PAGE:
New PT Test for US Army

The United States Army is instituting a new Physical Fitness Test that seeks to better duplicate the conditions that troops face in combat. Here’s a description of the new events:

The new “physical readiness’’ test adds such things as a 60-yard shuttle run and a standing long jump to one minute of push-ups and a 1.5-mile timed run. This might be given every six months, said Frank Palkoska, head of the Army’s Fitness School at Fort Jackson.

A “combat readiness’’ test includes running 400 meters with a rifle, moving through an obstacle course in full combat gear, and crawling and vaulting over obstacles while aiming a rifle. Soldiers also have to run on a balance beam while carrying a 30-pound ammo box and do an agility sprint around a course field of cones.

To test pulling a fallen comrade from the battlefield, soldiers must drag a sled weighted with 180 pounds of sandbags. That portion of the test might be given only before deployments, but that has not been decided.

The current test, which was instituted when I was in the Army in the early 1980s, consisted of just three events: push-ups, sit-ups, and a two-mile run. Fr a male age 40, to get a maximum score on the test you had to do 73 push-ups in two minutes, 76 sit-ups in two minutes, and run two miles in 13:36. The minimum needed to pass is 34 push-ups, 38 sit-ups, and a time of 18:18 in the two mile run.

The new events do seem more “mission oriented” but it also sounds like it will be complicated to administer.

4 Responses to New PT Test for US Army

  1. C R Krieger says:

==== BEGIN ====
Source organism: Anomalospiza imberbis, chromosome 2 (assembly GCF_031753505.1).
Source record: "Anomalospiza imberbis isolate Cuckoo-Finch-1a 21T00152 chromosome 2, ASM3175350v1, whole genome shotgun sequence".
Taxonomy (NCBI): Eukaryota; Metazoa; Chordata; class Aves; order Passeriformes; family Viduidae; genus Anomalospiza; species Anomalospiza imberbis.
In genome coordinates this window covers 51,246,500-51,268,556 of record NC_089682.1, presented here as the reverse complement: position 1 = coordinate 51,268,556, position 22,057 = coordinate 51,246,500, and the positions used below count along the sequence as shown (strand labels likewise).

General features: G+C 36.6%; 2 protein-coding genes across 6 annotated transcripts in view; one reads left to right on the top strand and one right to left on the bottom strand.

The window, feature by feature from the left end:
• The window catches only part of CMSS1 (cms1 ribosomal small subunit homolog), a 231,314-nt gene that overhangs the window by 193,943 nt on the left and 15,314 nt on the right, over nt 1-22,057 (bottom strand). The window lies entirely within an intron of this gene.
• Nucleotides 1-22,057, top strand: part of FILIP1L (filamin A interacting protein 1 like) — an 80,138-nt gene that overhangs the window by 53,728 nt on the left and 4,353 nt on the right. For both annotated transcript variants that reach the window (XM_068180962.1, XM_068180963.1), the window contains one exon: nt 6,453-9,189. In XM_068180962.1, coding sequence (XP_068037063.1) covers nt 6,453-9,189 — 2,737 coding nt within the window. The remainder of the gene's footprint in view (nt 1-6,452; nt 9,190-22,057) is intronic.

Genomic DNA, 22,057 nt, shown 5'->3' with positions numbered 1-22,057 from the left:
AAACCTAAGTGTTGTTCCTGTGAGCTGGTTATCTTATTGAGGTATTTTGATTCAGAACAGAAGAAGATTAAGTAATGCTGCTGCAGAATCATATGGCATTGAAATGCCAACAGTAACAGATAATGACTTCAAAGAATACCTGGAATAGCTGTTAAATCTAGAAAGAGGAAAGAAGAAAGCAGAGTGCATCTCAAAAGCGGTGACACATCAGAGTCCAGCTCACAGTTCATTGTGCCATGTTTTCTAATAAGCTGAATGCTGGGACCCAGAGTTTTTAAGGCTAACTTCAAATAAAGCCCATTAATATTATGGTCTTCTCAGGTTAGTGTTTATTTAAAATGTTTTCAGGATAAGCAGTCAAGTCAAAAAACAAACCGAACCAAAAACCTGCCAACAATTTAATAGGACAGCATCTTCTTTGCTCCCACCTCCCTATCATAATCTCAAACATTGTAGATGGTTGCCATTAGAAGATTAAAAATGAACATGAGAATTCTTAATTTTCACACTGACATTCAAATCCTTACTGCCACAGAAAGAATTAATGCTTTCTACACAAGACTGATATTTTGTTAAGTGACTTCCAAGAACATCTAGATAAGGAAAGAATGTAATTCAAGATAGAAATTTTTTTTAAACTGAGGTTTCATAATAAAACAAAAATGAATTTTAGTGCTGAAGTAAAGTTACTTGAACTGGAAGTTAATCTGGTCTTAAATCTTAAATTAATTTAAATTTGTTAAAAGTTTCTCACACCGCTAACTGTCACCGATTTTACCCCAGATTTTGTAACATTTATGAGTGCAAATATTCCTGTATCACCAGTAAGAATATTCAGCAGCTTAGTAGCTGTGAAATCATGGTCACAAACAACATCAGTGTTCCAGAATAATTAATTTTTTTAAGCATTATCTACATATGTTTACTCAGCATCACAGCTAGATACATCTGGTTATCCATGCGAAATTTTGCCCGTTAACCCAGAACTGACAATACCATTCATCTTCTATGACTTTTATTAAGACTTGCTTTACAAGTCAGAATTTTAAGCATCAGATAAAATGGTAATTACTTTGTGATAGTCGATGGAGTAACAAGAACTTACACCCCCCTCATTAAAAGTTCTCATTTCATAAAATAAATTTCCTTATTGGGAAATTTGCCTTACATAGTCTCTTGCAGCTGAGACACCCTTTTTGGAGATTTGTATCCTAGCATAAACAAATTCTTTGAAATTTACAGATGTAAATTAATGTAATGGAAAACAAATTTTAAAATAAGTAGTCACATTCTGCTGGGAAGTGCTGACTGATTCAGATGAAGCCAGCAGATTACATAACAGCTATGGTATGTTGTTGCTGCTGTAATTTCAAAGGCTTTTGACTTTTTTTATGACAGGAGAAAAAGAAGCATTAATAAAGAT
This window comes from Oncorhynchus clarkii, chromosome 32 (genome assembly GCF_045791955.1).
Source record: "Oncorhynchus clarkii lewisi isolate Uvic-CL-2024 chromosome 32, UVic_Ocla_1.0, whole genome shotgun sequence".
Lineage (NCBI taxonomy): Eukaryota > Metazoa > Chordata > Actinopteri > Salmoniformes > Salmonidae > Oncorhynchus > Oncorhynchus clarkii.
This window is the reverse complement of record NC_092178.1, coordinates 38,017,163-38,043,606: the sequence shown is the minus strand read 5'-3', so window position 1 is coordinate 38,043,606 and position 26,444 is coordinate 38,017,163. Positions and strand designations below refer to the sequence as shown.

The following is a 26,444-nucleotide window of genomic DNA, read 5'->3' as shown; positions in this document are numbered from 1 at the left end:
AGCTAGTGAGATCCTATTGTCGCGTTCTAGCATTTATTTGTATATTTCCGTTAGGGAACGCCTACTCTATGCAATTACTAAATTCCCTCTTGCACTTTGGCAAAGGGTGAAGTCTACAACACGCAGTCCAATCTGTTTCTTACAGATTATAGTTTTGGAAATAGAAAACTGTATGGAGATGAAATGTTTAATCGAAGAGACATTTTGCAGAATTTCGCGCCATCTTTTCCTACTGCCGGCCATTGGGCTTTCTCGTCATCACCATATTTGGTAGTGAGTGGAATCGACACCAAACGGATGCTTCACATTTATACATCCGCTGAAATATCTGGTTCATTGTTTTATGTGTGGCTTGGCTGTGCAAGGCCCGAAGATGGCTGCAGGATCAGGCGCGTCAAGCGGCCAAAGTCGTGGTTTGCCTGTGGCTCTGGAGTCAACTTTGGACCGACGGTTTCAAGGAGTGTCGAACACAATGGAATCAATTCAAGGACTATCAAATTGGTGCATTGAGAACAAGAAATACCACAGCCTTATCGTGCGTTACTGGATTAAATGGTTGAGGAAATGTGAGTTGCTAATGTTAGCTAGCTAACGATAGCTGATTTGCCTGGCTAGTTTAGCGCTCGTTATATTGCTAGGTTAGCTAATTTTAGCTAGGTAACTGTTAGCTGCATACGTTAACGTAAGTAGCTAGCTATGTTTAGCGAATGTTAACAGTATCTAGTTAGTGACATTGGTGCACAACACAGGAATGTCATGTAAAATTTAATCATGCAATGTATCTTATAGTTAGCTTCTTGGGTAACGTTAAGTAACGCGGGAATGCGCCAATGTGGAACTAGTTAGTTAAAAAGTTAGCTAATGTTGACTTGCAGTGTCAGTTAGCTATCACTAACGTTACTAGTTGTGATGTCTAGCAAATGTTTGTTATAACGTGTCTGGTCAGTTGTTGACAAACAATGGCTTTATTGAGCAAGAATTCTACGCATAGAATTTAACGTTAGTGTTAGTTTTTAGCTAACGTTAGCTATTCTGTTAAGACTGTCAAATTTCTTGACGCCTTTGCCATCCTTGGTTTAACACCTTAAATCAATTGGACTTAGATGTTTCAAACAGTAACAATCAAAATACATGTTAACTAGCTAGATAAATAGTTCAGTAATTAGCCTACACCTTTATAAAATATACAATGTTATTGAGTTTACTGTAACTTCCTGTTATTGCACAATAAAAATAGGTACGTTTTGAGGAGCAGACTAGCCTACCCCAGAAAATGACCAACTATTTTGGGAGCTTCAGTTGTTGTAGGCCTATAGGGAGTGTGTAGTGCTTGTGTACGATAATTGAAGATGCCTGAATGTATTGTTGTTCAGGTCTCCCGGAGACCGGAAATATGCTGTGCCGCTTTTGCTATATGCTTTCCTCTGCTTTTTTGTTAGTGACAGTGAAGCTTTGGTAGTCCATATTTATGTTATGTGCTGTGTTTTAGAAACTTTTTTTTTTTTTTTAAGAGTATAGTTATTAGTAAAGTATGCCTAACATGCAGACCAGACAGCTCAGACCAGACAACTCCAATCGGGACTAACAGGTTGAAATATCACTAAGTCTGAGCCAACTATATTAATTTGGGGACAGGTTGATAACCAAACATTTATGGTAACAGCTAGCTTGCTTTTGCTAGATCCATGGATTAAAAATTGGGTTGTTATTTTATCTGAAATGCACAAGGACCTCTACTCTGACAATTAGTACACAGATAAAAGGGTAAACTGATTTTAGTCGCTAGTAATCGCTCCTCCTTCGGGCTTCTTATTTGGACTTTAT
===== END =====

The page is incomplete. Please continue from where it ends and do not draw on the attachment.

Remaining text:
I think the Air Force went through three different themes in about ten years, the 5BX (from the Royal Canadian Air Force), an aerobic run based on the Colonel Kenneth Cooper, MD, view of fitness and then a 1.5 mile run/3 mile walk.  In 1978 (or maybe it was 1979) you couldn’t do the run if you were over a certain age and I am here to tell you I would much rather have done the run that the 3 mile walk, where they watched your feet, but timed you and the period was rather short for the 3 miles, as I recall.  The run would have been easier, but I was not allowed to do it, even though that was what I had been, thoughtlessly, training for.

    Just the other day my wife mentioned to me Mr Jim Fixx, who died immediately after jogging.  But, Mr Fixx had a genetic predisposition, had smoked when younger, had been overweight, and had a couple of stressors in his life, including a second divorce and a stressful job.

    I should have gone to the gym today.

    Regards  —  Cliff

  2. Dean says:

    What I experience was upper torso strength. One had to carry 5 gallon cans of water with each arm. Secondly ,one had to carry 5 gallon cans of gas in each arm. Thirdly, we had to carry boxes of ammo in each arm. Then we had to fill sand bags and carry them in each arm and walk to the position that we want to place the sand bags. It about the things we carried. Filling sand bags most of the day does not make it but it is about protection of you unit’s survial.

  3. Jack Mitchell says:

    Combat is one facet of a soldier’s life. Makes little sense to me to fix something that ain’t broke.

    Dick’s point is huge. The testing must be administered anywhere in the world, fairly, so that a private in Germany is taking the same test as a Major in Texas. This test goes towards accruing promotion points. It must be a means of assessing strength and stamina. But it can’t ever be allowed to reach a point where results are a function of procedure.

    Should we alter the marksman’s qualification is such a manner, make more combaty, as well?

  4. Dean says:

    The PT tests given to the men are they the same standards for the women during U.S.Army basic training ?